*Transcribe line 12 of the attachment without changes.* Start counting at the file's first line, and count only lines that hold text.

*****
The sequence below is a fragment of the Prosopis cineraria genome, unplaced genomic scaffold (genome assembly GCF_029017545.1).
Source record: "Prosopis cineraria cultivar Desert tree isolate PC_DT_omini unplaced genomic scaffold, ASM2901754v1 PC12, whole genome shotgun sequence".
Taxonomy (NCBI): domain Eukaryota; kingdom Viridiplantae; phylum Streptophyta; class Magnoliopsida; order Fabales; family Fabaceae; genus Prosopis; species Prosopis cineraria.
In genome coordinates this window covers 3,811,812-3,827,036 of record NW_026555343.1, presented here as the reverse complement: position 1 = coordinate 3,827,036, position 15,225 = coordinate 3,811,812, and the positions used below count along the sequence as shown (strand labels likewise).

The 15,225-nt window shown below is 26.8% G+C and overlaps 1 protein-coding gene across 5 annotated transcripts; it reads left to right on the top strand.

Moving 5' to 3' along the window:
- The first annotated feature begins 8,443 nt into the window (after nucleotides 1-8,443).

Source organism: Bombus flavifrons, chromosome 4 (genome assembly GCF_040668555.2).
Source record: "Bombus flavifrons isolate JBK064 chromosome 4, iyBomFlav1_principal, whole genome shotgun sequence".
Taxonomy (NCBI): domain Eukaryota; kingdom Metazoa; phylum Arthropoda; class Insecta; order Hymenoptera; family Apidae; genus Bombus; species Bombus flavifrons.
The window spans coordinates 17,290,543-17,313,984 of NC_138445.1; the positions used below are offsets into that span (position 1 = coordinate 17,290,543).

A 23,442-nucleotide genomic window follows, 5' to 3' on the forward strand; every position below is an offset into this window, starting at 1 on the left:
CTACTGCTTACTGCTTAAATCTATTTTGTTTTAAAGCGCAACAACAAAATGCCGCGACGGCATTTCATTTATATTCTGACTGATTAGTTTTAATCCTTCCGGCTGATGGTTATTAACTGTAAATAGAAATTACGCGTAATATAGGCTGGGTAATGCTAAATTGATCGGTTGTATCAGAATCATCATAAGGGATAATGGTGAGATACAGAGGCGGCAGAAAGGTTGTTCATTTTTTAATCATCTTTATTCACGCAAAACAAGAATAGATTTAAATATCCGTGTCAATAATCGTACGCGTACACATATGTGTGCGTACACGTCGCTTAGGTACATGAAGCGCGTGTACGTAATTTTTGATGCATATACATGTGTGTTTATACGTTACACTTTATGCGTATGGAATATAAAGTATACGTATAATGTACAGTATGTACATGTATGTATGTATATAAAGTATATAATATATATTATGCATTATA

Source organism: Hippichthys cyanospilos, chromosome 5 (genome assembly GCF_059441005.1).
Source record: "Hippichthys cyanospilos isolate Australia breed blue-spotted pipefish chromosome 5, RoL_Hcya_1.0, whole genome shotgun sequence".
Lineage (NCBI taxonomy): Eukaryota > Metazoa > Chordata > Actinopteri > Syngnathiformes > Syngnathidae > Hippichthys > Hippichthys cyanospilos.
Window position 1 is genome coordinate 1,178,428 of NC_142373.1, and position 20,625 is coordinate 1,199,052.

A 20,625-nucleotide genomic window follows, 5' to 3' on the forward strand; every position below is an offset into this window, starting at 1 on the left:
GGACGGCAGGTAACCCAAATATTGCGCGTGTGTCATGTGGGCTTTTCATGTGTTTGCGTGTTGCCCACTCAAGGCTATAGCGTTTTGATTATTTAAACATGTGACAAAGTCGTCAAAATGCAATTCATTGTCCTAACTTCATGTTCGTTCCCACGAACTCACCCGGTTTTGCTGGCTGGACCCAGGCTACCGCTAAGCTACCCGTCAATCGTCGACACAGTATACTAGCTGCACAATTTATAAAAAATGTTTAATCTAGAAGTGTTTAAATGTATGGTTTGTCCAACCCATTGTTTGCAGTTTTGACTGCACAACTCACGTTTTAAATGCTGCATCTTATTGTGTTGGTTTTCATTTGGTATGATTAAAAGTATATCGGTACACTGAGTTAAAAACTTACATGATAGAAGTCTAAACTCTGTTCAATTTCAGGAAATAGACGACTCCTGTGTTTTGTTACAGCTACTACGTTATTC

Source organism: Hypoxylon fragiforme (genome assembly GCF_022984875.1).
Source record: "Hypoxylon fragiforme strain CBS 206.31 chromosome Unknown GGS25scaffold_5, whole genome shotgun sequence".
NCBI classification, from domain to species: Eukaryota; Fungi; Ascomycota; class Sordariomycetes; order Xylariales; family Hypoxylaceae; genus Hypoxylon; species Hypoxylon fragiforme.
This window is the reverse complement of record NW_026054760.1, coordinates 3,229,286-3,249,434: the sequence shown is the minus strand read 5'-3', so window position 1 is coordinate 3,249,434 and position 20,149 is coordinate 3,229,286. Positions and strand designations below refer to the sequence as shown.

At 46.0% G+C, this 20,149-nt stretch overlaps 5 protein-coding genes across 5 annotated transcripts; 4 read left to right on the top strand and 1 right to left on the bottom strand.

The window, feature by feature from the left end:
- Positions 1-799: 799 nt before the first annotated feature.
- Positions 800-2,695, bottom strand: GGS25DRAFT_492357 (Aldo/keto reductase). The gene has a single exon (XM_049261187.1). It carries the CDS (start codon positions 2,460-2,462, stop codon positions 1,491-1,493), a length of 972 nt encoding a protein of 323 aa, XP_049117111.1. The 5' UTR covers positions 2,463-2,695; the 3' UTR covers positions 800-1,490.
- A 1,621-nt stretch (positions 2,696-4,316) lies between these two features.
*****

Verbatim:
A 23,442-nucleotide genomic window follows, 5' to 3' on the forward strand; every position below is an offset into this window, starting at 1 on the left: